|Handlebar position||Sit bone width range = saddle width estimate (mm)|
|Recreational (upright)||70–100 = 145||100–130 = 155||130+ = 155+|
|Sportif (moderate)||70–100 = 130||100–130 = 145||130+ = 155+|
|Aero (aggressive, low)||70–100 = 130||100–130 = 145||130+ = 145/155|
These measurements are just a starting point, not a definitive prescription — remember you will always benefit from having a conversation with the staff in the bike shop.
As the pelvis rolls forward on the saddle, we move from the ischial tuberosities to the pubic rami, which decrease in width as we roll forward. Make sure when you’re trying out a saddle that you try all possible handlebar configurations for your bike (tops, hoods, drops, bar ends, and so on).
The purpose of getting good sit-bones support is so you can sit squarely on the saddle, trying to get your pelvis as symmetrical as possible, so your legs can operate symmetrically — this takes unnecessary torque effects off the spine.
If our body senses blood-flow blockage or nerve inhibition and attempts to correct it, the pelvis will rotate or shift to one side to find at least one sit bone for support. This leads to sitting asymmetrically, simply because of a lack of proper support.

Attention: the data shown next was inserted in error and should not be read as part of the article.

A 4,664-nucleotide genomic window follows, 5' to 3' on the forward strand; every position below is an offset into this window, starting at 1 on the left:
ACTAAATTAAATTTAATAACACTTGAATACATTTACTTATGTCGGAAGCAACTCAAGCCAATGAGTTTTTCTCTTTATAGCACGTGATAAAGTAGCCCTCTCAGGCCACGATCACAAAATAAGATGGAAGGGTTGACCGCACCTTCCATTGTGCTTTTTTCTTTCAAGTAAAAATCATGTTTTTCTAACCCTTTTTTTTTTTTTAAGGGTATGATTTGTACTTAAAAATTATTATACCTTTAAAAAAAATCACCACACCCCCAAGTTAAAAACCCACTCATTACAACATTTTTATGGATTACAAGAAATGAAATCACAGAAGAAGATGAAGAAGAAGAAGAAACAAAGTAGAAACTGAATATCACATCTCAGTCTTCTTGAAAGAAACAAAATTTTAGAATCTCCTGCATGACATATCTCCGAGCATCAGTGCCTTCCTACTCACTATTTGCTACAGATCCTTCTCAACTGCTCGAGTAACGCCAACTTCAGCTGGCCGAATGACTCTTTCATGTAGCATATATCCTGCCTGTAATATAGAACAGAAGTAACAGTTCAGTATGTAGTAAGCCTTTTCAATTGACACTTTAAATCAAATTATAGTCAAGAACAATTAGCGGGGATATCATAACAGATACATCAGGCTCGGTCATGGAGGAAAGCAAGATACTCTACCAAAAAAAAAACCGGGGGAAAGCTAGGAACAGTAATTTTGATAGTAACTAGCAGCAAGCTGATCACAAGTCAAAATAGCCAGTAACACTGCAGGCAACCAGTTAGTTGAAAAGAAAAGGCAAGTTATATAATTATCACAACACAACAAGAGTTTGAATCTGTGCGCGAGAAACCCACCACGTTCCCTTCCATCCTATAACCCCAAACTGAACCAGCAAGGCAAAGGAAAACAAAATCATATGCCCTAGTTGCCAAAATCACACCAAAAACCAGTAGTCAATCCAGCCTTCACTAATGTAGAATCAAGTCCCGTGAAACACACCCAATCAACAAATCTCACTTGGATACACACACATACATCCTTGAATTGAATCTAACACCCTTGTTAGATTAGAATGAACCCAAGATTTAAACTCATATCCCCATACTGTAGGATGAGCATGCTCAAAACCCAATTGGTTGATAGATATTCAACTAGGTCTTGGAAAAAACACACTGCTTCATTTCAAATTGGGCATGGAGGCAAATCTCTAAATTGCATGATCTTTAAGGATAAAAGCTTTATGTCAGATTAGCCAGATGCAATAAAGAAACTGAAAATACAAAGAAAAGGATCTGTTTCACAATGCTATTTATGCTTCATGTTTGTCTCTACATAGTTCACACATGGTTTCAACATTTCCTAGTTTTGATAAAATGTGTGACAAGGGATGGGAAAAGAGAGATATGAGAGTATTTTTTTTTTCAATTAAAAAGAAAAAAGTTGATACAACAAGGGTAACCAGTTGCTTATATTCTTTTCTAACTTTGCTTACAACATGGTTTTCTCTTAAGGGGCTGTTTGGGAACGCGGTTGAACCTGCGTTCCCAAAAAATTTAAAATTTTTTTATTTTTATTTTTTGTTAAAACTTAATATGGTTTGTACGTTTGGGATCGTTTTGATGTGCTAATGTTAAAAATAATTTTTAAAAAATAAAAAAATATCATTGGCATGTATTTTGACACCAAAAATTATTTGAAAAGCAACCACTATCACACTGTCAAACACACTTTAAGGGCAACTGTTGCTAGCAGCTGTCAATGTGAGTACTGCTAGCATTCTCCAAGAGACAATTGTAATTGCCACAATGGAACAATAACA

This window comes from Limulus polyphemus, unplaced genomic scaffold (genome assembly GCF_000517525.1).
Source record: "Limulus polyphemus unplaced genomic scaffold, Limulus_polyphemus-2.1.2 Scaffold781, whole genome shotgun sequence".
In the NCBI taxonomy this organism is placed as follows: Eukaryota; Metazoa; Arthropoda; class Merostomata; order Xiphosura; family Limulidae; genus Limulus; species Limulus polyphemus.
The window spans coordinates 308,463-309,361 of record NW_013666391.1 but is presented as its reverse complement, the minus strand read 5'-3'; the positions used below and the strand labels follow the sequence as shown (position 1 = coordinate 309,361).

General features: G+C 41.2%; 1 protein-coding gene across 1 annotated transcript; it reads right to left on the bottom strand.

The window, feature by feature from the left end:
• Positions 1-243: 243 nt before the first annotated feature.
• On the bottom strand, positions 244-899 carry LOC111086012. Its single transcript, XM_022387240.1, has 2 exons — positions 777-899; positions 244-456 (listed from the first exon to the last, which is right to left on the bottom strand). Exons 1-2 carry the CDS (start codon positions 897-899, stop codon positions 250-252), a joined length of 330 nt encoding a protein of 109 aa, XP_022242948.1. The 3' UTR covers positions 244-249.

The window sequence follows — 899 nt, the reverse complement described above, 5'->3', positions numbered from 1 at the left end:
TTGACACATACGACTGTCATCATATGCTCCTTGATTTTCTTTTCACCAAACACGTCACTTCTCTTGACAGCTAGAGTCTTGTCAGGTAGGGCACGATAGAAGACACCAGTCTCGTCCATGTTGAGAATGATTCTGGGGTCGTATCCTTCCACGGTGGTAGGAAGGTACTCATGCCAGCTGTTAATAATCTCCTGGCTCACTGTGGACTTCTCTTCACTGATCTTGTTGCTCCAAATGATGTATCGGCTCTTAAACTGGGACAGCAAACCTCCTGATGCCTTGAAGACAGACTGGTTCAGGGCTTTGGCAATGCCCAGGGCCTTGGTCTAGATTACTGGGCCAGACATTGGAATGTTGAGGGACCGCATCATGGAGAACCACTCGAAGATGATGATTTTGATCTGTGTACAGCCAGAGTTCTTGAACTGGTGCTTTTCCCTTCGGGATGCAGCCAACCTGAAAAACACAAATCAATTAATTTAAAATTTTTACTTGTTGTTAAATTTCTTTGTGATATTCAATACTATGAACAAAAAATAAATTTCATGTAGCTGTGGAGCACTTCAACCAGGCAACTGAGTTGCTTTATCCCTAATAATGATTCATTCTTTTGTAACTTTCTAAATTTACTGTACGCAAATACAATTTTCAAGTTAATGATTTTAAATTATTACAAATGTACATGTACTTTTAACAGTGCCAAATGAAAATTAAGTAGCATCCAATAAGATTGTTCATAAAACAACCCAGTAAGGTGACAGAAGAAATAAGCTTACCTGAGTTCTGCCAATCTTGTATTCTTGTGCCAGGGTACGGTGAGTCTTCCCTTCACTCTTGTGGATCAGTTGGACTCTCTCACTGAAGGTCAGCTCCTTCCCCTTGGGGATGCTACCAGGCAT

Unfortunately this adaptation is common and the implications range from chronic low-back pain, sacro-iliac joint pain, compensatory muscular patterns of the legs and even sciatic nerve inflammation.
The good news is it's avoidable.
Support a front-end position
Your handlebar position should take into account your flexibility, neck mobility, the type of riding you do and how aggressively you do it. Once these are addressed, your saddle choice should be informed by your desired handlebars, not the other way around.
Your entire back (top to bottom), neck and shoulders should be comfortable. You should not be experiencing numb hands, or be unable to look over your shoulder for approaching vehicles.
Generally speaking, more upright positions benefit from saddle shapes that are on the flatter side, from front-to-back. They make for a consistent platform and provide the most abundant effective seating area.
More aggressive front-end positions typically require a more curved saddle shape from front-to-back, to contour to the shape of the ischial tuberosity to pubic rami transition. This means a flat saddle isn't always the best option. It's also essential that curved saddles have a cutout because they have a smaller effective seating area, so be on the lookout.